When I watch penguins on video, I always find them to be awkward, yet debonair. A penguin walking on land is definitely awkward, but a penguin in the water is a sight to behold. The penguin's wings make it look like it’s meant for flight in the air, like other birds, but the wings are actually meant for flight in the water (watch a video of a penguin in the water; it looks like it’s flying).

People are actually a lot like penguins. Yes, us. I mean you and me. We are a lot like penguins, and yet, we’re also very different.

Penguins Compared To Humans

Consider our physical and spiritual aspects. In the physical aspect, we have similar qualities and characteristics to penguins, just as we do to other animals. For example, we both possess an estimative sense, which allows us to navigate potentially hostile environments (fight or flight).

Yet, unlike penguins, we can do things such as painting, drawing, and writing poetry. These activities all require a spirit. The spiritual aspect of our personhood includes the possession of an intellect. Have you ever seen a penguin with an intellect? No penguin (or other animal) possesses an intellect. This power—the intellect—is a great differentiator between penguins and us, because it is a completely immaterial faculty—a spiritual faculty. It is because of this spiritual faculty that we are able to have faith.

Penguins don’t have faith. Does a penguin have faith when it dives into the water to swim for some food or go elsewhere? Certainly not. The penguin has seen other penguins swim, and through instinct, it knows that it can swim. You never see a penguin look at its wings and say, "Hey, I have these wings that I see other birds using to fly, but I cannot fly. What’s the purpose of my wings? I’ve been waddling around here while the other penguins go swimming. They tell me a whole new world exists inside that water. I’ve never seen it, but I believe them, so I’m going to dive in and explore."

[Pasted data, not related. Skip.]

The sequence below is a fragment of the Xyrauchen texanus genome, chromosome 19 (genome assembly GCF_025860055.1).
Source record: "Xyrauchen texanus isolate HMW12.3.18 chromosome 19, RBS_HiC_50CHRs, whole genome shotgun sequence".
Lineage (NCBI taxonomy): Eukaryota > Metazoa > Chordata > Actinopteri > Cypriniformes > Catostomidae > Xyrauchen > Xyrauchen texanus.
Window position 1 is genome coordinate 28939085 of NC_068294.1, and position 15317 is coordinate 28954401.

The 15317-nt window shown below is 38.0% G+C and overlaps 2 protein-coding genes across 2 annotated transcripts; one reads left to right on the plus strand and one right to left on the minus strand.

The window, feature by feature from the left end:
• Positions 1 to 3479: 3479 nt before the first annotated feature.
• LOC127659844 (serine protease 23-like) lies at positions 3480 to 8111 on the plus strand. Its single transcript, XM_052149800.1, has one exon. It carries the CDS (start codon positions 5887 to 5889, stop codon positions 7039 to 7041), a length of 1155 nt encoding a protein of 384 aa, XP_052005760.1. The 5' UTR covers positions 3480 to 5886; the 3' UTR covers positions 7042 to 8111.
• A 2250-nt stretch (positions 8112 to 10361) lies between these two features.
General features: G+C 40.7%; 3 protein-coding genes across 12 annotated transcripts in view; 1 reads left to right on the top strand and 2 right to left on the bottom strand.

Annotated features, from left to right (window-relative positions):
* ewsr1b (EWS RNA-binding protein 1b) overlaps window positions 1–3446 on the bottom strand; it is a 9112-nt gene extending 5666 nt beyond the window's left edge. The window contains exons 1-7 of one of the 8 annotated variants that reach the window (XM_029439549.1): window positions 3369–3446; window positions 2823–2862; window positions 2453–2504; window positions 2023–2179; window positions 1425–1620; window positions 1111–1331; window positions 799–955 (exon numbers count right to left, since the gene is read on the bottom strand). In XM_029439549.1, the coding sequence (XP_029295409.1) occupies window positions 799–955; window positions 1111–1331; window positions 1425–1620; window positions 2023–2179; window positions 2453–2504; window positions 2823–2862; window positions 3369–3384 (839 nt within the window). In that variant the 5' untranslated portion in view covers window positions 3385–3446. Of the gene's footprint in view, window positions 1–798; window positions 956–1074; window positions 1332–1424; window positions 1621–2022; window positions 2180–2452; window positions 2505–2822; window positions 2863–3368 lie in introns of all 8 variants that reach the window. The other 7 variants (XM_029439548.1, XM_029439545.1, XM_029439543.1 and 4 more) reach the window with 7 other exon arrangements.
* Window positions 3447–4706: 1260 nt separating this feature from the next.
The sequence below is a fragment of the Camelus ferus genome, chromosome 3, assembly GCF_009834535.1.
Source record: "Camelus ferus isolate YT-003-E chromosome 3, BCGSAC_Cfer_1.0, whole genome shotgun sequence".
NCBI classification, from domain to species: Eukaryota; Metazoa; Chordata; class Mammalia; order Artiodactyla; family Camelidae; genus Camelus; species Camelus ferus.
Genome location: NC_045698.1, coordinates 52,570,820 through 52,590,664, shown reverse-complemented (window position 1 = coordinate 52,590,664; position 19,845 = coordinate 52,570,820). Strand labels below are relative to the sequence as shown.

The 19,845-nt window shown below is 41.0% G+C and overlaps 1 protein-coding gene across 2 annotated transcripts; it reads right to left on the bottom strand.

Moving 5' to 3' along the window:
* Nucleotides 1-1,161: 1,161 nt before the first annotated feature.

Penguins don’t have that sort of reflective thought because they don’t have an intellect. We, on the other hand, do have reflective thought (though not about our wings, of course), because we exist in the spiritual order.

The Nature Of The Human Person

As human persons, who operate in both the material and spiritual orders, we see only partially into the spiritual order when we see intelligibility in things and understand concepts through reason. We cannot see things like angels or God in the spiritual order yet. We live neither solely in the spiritual order nor solely in the material order. Our whole person, material and spiritual (body and soul), is meant to behold something, or someone, beyond what can be beheld in this life.

In order to behold what is beyond this life, we must use our will to choose to pursue the good that we are called to behold. Penguins cannot behold what is beyond this life because they have no will to choose, but we were given a will by God's design, and that will comes with a great responsibility.

Like penguins, we are meant to dive in and swim, constantly exploring our beautiful faith, but our swimming does not happen through instinct. We use our intellect and will. God calls us to have faith and enter into the waters of Baptism, and to explore our faith every day through prayer, our vocation, and the sacraments and teachings of the Church, and especially through love.

When we love, through faith, we come closer to God by using our wills to choose to pursue what we know we ought to. Each time we explore the faith we experience differences in intensity and duration, and we discover new fruits, but we are called to dive in and swim nonetheless.

When we swim where God wants us, our intellects and our wills operate much better. And someday, we will make that final dive in which we will rise to the highest state, which is Heaven, and see our beloved Lord.


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